When politicians speak of the inconvenience of the Constitution, or insinuate that it is “outdated,” we should neither be shocked nor impressed.

Thieves don’t like security systems, murderers don’t like electric chairs. We don’t ask an aggressor’s opinion of the law. Likewise, professional politicians* are the very last folks to listen to for judgments about the troubles associated with systems of limited government power.

Constitutions — explicit frameworks for the rule of law — are not designed to make it easy for politicians to do what politicians do.

A constitution is designed to protect the citizens from political government’s historical and ongoing and seemingly inevitable excesses.

States rarely (if ever) arise “for the good of the people.” States arise by conquest and imposition, and are best at exploitation of some for the good of others. To curb the severity of the State’s innate “inconveniences,” law is marshaled against it, myths are erected to guide its behavior, ethical principles are held up to check its powers.

Which is why Jefferson wrote of the necessity of severe limits: “in questions of power then, let no more be heard of confidence in man, but bind him down from mischief by the chains of the constitution.”

And the “man” most in need of such chains is not your everyday worker, or parent, or child, or loafer. It is the politician. Normal folks place so much confidence in politicians perhaps in impatience to go about their lives, or in desperation or hope. But it has been discovered, over the vast eons of history — the rise and fall of states and empires, kingdoms and republics, tyrannies and democracies and everything in between — that confidence in leadership is over-rated.

Hence the need for limits on government. Written constitutions have been tried. But because they are in the hands of politicians to interpret and rewrite and skirt, they have proved imperfect.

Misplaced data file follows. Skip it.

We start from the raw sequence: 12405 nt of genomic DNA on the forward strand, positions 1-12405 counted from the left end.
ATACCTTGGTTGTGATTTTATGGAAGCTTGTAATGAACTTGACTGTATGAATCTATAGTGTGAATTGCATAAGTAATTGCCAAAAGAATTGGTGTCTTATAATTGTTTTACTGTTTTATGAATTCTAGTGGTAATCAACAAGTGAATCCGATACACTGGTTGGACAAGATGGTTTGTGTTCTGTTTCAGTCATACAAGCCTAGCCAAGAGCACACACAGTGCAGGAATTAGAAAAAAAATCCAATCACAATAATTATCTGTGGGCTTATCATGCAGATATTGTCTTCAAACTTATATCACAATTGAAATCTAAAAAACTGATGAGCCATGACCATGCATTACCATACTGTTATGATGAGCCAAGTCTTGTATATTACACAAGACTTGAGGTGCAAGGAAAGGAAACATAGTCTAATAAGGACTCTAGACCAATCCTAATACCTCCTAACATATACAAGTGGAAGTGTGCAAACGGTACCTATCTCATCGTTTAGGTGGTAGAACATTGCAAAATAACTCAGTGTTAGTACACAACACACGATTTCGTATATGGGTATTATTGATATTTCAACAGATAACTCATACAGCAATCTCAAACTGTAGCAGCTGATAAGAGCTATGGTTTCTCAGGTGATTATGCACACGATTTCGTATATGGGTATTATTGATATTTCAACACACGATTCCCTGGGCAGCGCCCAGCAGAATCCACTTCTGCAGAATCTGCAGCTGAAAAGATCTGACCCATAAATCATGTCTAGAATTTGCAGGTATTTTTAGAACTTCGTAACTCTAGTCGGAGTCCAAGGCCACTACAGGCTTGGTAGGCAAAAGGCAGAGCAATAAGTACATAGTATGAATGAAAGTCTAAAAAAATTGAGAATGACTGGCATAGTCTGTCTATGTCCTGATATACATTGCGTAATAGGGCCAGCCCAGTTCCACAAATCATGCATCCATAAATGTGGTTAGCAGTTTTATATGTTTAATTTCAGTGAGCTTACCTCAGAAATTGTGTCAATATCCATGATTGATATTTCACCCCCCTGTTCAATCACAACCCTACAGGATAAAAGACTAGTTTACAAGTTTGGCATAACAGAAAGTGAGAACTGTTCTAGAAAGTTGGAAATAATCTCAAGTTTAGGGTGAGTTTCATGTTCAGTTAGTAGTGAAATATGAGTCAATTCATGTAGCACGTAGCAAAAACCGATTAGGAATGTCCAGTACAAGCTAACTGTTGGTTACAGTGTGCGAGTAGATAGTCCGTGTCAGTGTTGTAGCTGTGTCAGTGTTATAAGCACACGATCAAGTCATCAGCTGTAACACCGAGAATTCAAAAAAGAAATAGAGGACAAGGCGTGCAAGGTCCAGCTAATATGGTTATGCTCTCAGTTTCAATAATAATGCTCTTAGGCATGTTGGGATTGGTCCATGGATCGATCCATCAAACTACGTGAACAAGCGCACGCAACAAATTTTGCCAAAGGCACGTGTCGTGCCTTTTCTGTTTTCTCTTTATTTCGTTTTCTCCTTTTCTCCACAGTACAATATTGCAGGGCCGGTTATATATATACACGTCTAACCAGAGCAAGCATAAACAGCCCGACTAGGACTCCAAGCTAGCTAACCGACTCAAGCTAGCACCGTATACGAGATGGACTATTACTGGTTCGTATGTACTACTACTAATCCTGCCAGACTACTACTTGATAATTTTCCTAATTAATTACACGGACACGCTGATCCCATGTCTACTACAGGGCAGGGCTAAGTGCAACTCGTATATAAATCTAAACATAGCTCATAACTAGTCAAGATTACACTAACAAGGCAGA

But that does not mean that they should be gotten rid of. Still, if we could find a better way to limit state power than parchment rule-of-law frameworks, it might be a good idea to look into it. For what all government limits point to is the limits that liberty itself requires. “Liberty is the only thing we cannot have unless we give it to others,” William Allen White said.

Another quotation suggests even better the limits at the heart of liberty: “The right to swing my fist ends where the other man’s nose begins.”

“Constitutionality” is the practical concern with such limits.

And we cannot trust politicians to provide it. Nor should we be surprised when we see politicians balk. We should even remain a bit suspicious when they play encomiast to the concept.

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* Throughout this piece, by “politician” I mean the professional pol. In other contexts, citizens are also politicians, as well, insofar as they attempt, through activism, argumentation, litigation, or voting, to influence the State. But come to think of it, this points to a problem inherent in the question of “whom to trust” regarding matters of constitutionality. For even citizens play politician . . . and can be as corrupt or evil as any pol.

N.B. The visual “meme” is from my second memegenerator.net account: Wirkman. (Not my first, Lucian.) The Jefferson quotation is from the draft of the Kentucky Resolutions. The famous “fist” quote turns out to have been written by one Zechariah Chafee.

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